DEAR HARRY: My wife and I got married last November. From what we have seen, we may either file our tax returns separately or jointly. We have heard strong statements supporting both ways. What's the real raw meat and straight whiskey on this?
WHAT HARRY SAYS: Because there are so many variables, the best thing to do is to try it both ways. That could be time-consuming, but many bucks can be lost making a wrong decision.
The general rule is that a joint return is usually better if the spouses' incomes are widely different, and separate returns are usually better if the incomes are close. However, the differences in how deductions are handled could overshadow that rule. There are floors under certain deductions that can easily mean that separate returns are the better choice. For example, there is an exclusion of 10 percent of adjusted gross income (make that 7.5 percent if either spouse is at least 65) against a medical deduction. That gives you a lower deduction for such costs on a joint return.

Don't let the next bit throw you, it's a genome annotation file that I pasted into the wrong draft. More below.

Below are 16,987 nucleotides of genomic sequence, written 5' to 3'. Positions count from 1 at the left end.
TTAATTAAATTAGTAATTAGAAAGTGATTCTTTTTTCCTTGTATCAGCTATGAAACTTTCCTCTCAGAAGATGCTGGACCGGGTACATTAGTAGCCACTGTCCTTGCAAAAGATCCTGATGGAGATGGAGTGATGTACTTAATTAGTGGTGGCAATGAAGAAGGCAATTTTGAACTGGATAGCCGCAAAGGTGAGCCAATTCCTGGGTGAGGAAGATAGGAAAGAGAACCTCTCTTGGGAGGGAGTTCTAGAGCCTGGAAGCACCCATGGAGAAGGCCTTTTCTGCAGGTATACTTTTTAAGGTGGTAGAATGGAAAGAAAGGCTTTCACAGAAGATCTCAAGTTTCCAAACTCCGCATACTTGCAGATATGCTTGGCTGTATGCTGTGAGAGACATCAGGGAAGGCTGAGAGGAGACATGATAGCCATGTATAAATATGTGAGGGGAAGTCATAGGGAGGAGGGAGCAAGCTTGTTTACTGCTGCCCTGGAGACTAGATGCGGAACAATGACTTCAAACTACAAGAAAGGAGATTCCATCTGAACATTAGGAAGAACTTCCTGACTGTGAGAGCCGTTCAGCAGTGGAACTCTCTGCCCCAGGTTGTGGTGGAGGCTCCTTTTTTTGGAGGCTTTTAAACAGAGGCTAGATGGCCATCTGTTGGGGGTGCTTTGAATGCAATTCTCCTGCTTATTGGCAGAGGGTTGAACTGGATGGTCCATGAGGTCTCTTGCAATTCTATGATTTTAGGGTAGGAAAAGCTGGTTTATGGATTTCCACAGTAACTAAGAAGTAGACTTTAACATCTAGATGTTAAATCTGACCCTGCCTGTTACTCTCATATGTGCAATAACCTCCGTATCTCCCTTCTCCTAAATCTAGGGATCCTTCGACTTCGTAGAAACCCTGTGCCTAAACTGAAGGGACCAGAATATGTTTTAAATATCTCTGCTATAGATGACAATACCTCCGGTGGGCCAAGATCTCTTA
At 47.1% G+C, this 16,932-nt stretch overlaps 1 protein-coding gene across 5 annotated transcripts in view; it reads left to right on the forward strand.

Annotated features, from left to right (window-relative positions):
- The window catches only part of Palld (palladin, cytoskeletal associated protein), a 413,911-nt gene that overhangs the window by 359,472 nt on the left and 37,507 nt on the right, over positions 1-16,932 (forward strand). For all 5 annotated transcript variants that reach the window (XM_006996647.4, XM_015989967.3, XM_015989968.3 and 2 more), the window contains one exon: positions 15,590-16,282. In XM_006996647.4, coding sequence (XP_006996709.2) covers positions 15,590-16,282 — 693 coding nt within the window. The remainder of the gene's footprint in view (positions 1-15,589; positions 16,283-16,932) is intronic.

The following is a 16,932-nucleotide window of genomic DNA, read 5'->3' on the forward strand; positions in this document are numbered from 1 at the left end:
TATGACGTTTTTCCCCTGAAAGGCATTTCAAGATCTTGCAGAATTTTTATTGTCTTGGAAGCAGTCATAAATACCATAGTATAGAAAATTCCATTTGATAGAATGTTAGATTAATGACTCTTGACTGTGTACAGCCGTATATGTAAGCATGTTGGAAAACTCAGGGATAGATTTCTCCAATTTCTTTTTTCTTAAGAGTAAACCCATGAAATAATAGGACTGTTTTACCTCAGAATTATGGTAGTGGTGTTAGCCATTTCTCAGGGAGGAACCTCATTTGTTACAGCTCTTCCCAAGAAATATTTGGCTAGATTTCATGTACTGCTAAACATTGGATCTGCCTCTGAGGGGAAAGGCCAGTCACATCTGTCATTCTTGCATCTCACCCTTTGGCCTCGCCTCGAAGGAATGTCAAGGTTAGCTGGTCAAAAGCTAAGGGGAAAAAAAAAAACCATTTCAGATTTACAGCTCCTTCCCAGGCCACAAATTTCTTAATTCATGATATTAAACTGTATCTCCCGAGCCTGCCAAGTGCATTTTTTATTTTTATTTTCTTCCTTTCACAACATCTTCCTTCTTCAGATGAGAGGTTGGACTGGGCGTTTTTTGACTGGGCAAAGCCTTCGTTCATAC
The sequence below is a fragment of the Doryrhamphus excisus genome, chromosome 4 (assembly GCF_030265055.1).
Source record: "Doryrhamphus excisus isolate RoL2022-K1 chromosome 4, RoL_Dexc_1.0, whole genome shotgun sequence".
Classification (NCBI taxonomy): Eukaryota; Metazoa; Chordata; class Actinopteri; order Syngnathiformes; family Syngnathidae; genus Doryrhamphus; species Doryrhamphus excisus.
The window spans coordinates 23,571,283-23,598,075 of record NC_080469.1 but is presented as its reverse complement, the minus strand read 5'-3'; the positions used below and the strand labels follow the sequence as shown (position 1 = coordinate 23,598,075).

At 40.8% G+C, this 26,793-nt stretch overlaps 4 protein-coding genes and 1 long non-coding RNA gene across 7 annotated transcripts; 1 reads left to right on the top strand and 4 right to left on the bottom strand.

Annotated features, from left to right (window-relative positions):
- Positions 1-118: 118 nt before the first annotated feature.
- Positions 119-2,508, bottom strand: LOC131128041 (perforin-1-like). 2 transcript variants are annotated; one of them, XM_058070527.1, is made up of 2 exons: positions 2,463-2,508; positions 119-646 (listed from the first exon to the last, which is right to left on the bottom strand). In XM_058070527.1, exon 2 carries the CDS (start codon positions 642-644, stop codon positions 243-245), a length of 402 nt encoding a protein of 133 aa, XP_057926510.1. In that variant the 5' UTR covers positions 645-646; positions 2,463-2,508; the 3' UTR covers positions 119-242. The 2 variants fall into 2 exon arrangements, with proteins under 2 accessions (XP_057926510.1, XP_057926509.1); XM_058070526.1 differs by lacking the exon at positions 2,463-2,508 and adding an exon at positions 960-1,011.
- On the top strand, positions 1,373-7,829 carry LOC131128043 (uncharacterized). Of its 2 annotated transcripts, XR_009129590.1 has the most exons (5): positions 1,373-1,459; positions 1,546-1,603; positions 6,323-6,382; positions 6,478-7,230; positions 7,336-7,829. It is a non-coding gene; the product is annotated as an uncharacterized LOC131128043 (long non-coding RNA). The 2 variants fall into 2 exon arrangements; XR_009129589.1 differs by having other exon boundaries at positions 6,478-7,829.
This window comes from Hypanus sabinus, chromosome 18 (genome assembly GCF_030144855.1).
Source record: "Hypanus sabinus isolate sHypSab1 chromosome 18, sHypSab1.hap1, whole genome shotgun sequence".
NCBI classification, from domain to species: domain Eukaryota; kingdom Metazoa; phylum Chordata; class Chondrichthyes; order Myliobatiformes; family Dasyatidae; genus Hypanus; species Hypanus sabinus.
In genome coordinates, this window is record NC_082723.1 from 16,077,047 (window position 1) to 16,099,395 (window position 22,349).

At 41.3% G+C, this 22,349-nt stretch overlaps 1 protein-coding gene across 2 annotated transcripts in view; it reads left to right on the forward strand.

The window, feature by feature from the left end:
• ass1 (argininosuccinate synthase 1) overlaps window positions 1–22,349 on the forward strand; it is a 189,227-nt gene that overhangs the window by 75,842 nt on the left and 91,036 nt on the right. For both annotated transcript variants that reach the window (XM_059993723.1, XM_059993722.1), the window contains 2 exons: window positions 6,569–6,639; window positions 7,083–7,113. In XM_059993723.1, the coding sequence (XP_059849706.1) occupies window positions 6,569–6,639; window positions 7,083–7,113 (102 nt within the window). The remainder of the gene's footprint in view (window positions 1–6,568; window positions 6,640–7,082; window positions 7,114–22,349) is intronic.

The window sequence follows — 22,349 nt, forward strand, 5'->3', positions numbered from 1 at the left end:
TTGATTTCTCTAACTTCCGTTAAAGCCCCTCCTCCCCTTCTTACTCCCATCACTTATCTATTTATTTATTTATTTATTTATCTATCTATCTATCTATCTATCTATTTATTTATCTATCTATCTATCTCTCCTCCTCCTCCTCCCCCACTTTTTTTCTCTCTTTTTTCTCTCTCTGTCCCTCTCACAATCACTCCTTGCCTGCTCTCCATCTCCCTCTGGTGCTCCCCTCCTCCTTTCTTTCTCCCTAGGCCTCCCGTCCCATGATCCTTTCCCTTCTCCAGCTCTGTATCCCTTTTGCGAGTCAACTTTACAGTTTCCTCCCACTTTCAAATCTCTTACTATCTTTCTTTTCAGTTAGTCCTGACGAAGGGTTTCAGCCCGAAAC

There are also income differences (such as capital gains and qualified dividends) that have higher rates for higher income. Nonincome/deductions should be considered, such as the possibility of a spouse evading taxes and putting you on the hook with a joint return.